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FOR IMMEDIATE RELEASE
November 21, 2016

Contact: Lawrence Hajna (609) 984-1795
Bob Considine (609) 292-2994
Caryn Shinske (609) 984-1795

 
 

Christie Administration Marks Completion of Flood-control Culvert for Monmouth County’s Wreck Pond
PARTNERSHIP’S WORK IS PROTECTING PROPERTY AND IMPROVING ECOLOGY

(16/P111) TRENTON – The Department of Environmental Protection today joined with federal and local officials to mark the completion of a state-of-the-art flood-control culvert that will protect communities surrounding Monmouth County’s Wreck Pond as part of the Christie Administration’s comprehensive efforts to make New Jersey more resilient to storms and floods.
Wreck Pond Outfall Project“This project exemplifies Governor Christie’s commitment to making New Jersey stronger and safer following the devastation from Superstorm Sandy,” DEP Commissioner Bob Martin said. “This culvert, in concert with ongoing ecological enhancements, will work with nature to protect hundreds of properties in Spring Lake, Spring Lake Heights and Sea Girt from flooding that causes huge financial strain and disruption of lives.”

During today’s dedication ceremony, DEP Deputy Commissioner David Glass was joined by U.S. Rep. Chris Smith, Spring Lake Mayor Jennifer Naughton, U.S. Fish and Wildlife Service New Jersey Field Supervisor Eric Schrading, American Littoral Society Executive Director Tim Dillingham and other officials associated with the project.

“Spring Lake has been struggling with both serious flooding and deteriorating water quality in Wreck Pond for many years.  We are grateful for the thoughtful project assistance and critical funding that we received from all of the agencies involved,” said Mayor Naughton. “It never would have been possible for our community to complete this work on our own.”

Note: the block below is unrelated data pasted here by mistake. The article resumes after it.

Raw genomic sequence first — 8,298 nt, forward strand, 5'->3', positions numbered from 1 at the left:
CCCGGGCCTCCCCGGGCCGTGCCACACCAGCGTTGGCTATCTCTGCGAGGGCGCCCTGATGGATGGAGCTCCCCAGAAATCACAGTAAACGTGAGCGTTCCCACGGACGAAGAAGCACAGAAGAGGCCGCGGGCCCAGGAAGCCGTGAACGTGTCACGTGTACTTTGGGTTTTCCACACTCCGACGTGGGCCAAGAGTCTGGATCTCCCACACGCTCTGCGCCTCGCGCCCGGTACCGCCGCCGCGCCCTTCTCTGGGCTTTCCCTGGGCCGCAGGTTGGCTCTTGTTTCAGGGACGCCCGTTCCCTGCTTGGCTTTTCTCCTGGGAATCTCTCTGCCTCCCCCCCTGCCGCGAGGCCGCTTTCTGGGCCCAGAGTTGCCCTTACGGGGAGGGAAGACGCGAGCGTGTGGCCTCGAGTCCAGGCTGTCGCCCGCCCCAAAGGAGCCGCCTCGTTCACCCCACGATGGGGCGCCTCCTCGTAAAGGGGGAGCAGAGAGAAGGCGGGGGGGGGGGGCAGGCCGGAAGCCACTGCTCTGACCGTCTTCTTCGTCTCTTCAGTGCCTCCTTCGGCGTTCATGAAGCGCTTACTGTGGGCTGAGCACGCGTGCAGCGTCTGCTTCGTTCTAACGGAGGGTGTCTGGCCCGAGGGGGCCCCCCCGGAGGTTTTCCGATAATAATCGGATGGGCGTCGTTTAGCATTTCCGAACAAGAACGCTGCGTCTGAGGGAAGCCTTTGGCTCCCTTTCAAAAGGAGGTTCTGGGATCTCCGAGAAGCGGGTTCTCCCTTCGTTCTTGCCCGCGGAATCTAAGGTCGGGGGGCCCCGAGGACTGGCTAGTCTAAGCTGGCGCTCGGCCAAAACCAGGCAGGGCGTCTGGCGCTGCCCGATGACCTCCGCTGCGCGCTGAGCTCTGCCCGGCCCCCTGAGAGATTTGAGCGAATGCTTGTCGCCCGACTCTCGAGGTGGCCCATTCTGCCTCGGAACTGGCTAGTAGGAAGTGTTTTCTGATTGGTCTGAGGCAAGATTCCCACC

“The Wreck Pond project is a critical project for fish and wildlife in Monmouth County that will not only improve water quality, but will provide important migratory fish passage to the Wreck Pond watershed,” the Fish and Wildlife Service’s Schrading said.  “This project was only possible through the tremendous collaboration of local, state and federal partners, and the important work by the American Littoral Society.   It will be really special to see a successful run of river herring in Wreck Pond as a result of this project.”

“This project combines restoration of an important coastal environment with reducing the vulnerability of the local communities to future hazards,” the American Littoral Society’s Dillingham said. “It successfully demonstrates how restoring the coastal environment can help the shore bounce back from storms while improving daily life for people and wildlife in the surrounding area.”

Wreck Pond fish sampling“Having worked for many years to alleviate the flooding and environmental issues at Wreck Pond, we all know today represents a major turning point in our efforts to strengthen flood control,” Rep. Smith said. “Truly it is a day for us all to celebrate. The completion of this specific project, key to the entire effort, is the result of a true partnership—a coordinated effort of federal, state, county, local and community agencies, and I am pleased to have been a part of this state-of-the-art solution.”

The Christie Administration launched the $7.4-million lake restoration project in July 2015, as a collaborative effort involving many partners. The cornerstone is the 600-foot-long concrete culvert restoring tidal flows between the ocean and the 73-acre pond. The pond’s natural inlet was filled in during the 1930s. A pipe constructed at the time to connect the ocean and lake restricted tidal flows, exacerbating flooding and leading to degraded water quality.
The Monmouth County Department of Public Works and Engineering is conducting a second phase of dredging as part of the overall restoration project. This work is expected to be completed by the end of this year. Work on creating more than a mile of living shorelines and a sand berm planted with native vegetation will begin in the spring.

The Administration is funding the project through a $3.85 million grant from the DEP’s Flood Hazard Risk Reduction and Resiliency grant program and $608,000 from the DEP’s Corporate Business Tax grant program. The U.S. Department of the Interior provided a $2 million grant and the borough of Spring Lake is providing $915,000.